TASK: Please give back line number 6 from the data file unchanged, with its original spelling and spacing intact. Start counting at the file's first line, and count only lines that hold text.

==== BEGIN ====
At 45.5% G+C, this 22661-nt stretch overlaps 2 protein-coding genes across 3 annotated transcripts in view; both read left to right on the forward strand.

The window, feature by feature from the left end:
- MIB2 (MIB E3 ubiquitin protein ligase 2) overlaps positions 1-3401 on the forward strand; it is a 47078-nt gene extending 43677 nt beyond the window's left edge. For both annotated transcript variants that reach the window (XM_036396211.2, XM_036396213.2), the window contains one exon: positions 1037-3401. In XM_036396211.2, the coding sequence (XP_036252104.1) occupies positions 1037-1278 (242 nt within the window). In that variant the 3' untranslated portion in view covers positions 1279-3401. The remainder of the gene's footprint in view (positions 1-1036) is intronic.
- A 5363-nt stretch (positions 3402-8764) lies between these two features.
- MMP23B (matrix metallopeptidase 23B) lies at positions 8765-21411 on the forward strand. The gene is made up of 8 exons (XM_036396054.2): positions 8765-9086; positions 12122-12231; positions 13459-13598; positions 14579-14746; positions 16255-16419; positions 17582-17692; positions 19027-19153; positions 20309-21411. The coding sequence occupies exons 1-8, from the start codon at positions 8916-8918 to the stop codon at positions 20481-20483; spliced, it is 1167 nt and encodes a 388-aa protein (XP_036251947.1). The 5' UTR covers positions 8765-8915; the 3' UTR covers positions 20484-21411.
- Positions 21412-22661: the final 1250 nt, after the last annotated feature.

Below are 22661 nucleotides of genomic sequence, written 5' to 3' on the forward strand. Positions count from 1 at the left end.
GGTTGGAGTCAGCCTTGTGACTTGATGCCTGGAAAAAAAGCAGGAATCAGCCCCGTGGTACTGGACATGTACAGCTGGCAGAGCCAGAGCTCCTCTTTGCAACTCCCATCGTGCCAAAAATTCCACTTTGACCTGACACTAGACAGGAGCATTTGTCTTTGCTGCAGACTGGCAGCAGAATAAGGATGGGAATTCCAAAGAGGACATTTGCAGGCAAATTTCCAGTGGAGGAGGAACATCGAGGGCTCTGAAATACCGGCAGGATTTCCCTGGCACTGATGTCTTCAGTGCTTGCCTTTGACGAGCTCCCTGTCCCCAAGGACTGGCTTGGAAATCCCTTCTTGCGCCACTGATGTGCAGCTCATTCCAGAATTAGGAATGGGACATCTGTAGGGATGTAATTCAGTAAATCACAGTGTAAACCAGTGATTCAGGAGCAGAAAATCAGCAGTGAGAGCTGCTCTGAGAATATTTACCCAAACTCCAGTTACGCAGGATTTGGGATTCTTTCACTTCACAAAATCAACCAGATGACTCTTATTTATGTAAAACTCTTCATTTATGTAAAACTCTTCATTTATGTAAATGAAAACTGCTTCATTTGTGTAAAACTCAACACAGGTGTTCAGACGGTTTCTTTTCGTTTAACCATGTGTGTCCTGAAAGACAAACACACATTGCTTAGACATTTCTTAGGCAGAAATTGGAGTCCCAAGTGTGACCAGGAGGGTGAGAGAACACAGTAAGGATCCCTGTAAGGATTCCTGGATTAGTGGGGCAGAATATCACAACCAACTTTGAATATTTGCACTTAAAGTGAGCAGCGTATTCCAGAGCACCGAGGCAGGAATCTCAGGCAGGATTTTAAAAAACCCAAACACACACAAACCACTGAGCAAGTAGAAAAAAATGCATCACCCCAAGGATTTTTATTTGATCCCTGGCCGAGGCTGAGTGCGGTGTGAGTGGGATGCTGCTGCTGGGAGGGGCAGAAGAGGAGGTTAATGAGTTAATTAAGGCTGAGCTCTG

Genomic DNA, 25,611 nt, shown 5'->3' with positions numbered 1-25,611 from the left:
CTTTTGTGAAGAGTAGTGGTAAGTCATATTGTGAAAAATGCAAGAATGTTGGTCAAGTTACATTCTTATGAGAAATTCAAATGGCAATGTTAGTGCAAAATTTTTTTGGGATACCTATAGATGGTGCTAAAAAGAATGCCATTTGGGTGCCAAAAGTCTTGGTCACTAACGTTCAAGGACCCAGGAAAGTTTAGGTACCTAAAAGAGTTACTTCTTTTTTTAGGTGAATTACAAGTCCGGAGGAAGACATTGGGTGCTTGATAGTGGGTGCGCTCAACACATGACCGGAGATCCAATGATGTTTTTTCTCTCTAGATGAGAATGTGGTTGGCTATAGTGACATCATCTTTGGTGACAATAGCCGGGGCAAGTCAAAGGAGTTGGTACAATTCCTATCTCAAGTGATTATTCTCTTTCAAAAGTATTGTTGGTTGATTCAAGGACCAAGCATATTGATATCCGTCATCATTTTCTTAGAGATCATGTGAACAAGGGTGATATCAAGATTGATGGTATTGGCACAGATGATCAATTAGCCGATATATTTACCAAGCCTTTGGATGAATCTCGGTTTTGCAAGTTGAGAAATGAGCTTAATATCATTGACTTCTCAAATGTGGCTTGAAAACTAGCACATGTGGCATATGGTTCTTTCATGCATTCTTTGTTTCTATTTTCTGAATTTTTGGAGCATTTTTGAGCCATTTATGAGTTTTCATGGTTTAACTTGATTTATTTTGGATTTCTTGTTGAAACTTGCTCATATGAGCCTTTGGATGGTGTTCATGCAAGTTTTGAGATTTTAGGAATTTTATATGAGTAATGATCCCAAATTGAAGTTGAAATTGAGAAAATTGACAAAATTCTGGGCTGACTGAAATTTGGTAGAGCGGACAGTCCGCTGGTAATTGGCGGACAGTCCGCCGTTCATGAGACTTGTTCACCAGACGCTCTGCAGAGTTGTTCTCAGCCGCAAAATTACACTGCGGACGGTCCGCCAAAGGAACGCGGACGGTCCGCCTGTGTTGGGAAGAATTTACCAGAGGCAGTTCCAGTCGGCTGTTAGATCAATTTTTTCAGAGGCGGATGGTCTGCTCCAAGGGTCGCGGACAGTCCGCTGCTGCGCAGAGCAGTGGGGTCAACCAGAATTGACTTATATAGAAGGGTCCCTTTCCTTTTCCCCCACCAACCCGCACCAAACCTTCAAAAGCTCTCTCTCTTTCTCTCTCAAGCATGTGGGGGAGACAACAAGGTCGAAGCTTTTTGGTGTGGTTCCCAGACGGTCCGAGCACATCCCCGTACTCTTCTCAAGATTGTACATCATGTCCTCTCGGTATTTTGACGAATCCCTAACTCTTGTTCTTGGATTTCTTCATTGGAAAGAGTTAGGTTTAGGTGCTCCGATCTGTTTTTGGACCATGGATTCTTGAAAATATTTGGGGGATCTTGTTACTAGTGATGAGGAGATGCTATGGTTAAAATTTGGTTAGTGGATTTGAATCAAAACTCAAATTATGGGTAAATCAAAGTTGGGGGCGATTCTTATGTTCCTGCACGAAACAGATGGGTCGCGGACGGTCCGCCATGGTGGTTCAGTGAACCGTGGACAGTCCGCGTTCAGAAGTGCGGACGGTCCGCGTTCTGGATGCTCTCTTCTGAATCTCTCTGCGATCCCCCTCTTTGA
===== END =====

- Positions 21412-22661: the final 1250 nt, after the last annotated feature.